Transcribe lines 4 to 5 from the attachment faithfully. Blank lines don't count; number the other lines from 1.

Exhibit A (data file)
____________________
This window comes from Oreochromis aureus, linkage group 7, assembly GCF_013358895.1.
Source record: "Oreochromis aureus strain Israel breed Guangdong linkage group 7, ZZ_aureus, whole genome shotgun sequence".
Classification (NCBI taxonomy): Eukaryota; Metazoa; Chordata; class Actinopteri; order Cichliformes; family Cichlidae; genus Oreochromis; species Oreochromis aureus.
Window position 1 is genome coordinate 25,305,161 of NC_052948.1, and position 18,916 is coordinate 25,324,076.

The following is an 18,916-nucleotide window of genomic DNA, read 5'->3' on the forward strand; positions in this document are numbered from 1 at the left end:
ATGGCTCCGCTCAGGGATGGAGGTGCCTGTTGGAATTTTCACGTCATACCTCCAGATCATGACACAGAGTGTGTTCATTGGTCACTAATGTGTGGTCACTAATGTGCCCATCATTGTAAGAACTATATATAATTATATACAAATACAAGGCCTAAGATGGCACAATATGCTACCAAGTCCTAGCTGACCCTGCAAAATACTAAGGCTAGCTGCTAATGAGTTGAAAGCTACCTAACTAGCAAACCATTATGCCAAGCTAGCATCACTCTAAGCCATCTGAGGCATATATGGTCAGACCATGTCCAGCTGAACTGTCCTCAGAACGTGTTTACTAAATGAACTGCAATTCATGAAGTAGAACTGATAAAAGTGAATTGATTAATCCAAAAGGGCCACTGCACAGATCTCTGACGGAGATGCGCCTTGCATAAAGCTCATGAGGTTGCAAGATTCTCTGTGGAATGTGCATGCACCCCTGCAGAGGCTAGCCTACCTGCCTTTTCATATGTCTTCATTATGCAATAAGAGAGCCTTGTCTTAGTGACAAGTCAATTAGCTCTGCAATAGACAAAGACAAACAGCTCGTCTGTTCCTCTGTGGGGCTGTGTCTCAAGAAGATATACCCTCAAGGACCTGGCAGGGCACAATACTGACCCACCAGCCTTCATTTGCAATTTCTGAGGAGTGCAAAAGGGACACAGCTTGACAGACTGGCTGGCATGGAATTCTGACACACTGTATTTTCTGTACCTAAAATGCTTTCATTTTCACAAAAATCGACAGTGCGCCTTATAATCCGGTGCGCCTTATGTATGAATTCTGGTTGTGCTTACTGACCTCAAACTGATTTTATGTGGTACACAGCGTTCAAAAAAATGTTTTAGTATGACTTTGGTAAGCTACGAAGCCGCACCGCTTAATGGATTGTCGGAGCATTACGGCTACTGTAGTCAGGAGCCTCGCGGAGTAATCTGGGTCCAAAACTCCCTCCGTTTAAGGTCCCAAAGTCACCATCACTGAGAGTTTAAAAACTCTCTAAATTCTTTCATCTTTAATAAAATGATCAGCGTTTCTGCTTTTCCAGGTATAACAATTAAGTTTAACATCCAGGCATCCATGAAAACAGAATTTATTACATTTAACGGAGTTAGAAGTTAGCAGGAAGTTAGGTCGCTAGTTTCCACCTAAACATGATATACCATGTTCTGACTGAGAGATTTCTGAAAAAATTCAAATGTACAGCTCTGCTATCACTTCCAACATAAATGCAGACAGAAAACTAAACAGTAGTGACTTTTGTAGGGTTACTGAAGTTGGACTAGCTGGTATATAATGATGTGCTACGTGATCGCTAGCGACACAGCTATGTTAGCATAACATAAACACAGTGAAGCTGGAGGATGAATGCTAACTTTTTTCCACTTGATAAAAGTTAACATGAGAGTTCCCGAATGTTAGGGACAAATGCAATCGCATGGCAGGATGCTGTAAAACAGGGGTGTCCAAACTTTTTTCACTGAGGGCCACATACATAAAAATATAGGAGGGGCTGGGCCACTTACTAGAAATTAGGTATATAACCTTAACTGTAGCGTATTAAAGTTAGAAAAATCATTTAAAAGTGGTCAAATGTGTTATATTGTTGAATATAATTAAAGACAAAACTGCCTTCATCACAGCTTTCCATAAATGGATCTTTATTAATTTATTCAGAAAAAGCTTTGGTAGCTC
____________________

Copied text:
Window position 1 is genome coordinate 25,305,161 of NC_052948.1, and position 18,916 is coordinate 25,324,076.

The following is an 18,916-nucleotide window of genomic DNA, read 5'->3' on the forward strand; positions in this document are numbered from 1 at the left end: